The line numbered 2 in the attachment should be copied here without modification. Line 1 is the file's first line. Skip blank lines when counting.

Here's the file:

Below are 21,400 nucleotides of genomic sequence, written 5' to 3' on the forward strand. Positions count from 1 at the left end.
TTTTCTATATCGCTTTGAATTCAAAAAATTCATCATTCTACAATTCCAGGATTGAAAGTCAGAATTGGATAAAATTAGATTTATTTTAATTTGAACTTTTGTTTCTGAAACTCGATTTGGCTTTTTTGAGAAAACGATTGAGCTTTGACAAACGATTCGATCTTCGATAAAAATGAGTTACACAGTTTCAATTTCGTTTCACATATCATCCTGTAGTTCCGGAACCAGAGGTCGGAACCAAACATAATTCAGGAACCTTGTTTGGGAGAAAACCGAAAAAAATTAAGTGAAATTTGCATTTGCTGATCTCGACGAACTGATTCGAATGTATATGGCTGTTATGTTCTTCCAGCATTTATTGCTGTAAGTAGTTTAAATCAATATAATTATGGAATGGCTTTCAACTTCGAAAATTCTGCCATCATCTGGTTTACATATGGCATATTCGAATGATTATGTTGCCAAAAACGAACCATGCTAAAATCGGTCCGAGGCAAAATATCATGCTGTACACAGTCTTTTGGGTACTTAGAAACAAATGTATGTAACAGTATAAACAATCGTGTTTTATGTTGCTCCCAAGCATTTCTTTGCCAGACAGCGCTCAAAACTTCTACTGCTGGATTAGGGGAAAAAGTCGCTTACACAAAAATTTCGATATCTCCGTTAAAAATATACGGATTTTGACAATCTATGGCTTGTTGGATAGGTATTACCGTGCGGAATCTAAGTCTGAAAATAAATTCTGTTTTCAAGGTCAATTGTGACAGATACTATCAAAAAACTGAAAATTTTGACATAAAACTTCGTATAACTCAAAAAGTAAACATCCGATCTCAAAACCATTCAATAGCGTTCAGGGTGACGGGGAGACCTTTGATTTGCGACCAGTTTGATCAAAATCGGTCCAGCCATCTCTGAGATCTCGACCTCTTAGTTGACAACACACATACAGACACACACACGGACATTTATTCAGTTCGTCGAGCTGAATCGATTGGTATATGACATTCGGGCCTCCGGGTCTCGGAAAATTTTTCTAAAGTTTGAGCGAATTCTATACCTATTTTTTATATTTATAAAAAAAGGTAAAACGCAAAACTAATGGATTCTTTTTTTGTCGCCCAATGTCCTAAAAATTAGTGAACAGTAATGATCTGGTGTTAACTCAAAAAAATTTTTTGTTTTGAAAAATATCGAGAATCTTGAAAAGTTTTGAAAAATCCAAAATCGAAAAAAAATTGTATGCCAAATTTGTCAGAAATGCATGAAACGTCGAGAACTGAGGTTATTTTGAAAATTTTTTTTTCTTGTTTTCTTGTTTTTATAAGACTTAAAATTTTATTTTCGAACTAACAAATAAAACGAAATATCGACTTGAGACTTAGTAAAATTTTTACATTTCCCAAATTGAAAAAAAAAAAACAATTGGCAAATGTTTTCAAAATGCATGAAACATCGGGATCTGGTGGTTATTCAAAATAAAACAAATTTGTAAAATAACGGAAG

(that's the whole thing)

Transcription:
TTTTCTATATCGCTTTGAATTCAAAAAATTCATCATTCTACAATTCCAGGATTGAAAGTCAGAATTGGATAAAATTAGATTTATTTTAATTTGAACTTTTGTTTCTGAAACTCGATTTGGCTTTTTTGAGAAAACGATTGAGCTTTGACAAACGATTCGATCTTCGATAAAAATGAGTTACACAGTTTCAATTTCGTTTCACATATCATCCTGTAGTTCCGGAACCAGAGGTCGGAACCAAACATAATTCAGGAACCTTGTTTGGGAGAAAACCGAAAAAAATTAAGTGAAATTTGCATTTGCTGATCTCGACGAACTGATTCGAATGTATATGGCTGTTATGTTCTTCCAGCATTTATTGCTGTAAGTAGTTTAAATCAATATAATTATGGAATGGCTTTCAACTTCGAAAATTCTGCCATCATCTGGTTTACATATGGCATATTCGAATGATTATGTTGCCAAAAACGAACCATGCTAAAATCGGTCCGAGGCAAAATATCATGCTGTACACAGTCTTTTGGGTACTTAGAAACAAATGTATGTAACAGTATAAACAATCGTGTTTTATGTTGCTCCCAAGCATTTCTTTGCCAGACAGCGCTCAAAACTTCTACTGCTGGATTAGGGGAAAAAGTCGCTTACACAAAAATTTCGATATCTCCGTTAAAAATATACGGATTTTGACAATCTATGGCTTGTTGGATAGGTATTACCGTGCGGAATCTAAGTCTGAAAATAAATTCTGTTTTCAAGGTCAATTGTGACAGATACTATCAAAAAACTGAAAATTTTGACATAAAACTTCGTATAACTCAAAAAGTAAACATCCGATCTCAAAACCATTCAATAGCGTTCAGGGTGACGGGGAGACCTTTGATTTGCGACCAGTTTGATCAAAATCGGTCCAGCCATCTCTGAGATCTCGACCTCTTAGTTGACAACACACATACAGACACACACACGGACATTTATTCAGTTCGTCGAGCTGAATCGATTGGTATATGACATTCGGGCCTCCGGGTCTCGGAAAATTTTTCTAAAGTTTGAGCGAATTCTATACCTATTTTTTATATTTATAAAAAAAGGTAAAACGCAAAACTAATGGATTCTTTTTTTGTCGCCCAATGTCCTAAAAATTAGTGAACAGTAATGATCTGGTGTTAACTCAAAAAAATTTTTTGTTTTGAAAAATATCGAGAATCTTGAAAAGTTTTGAAAAATCCAAAATCGAAAAAAAATTGTATGCCAAATTTGTCAGAAATGCATGAAACGTCGAGAACTGAGGTTATTTTGAAAATTTTTTTTTCTTGTTTTCTTGTTTTTATAAGACTTAAAATTTTATTTTCGAACTAACAAATAAAACGAAATATCGACTTGAGACTTAGTAAAATTTTTACATTTCCCAAATTGAAAAAAAAAAAACAATTGGCAAATGTTTTCAAAATGCATGAAACATCGGGATCTGGTGGTTATTCAAAATAAAACAAATTTGTAAAATAACGGAAG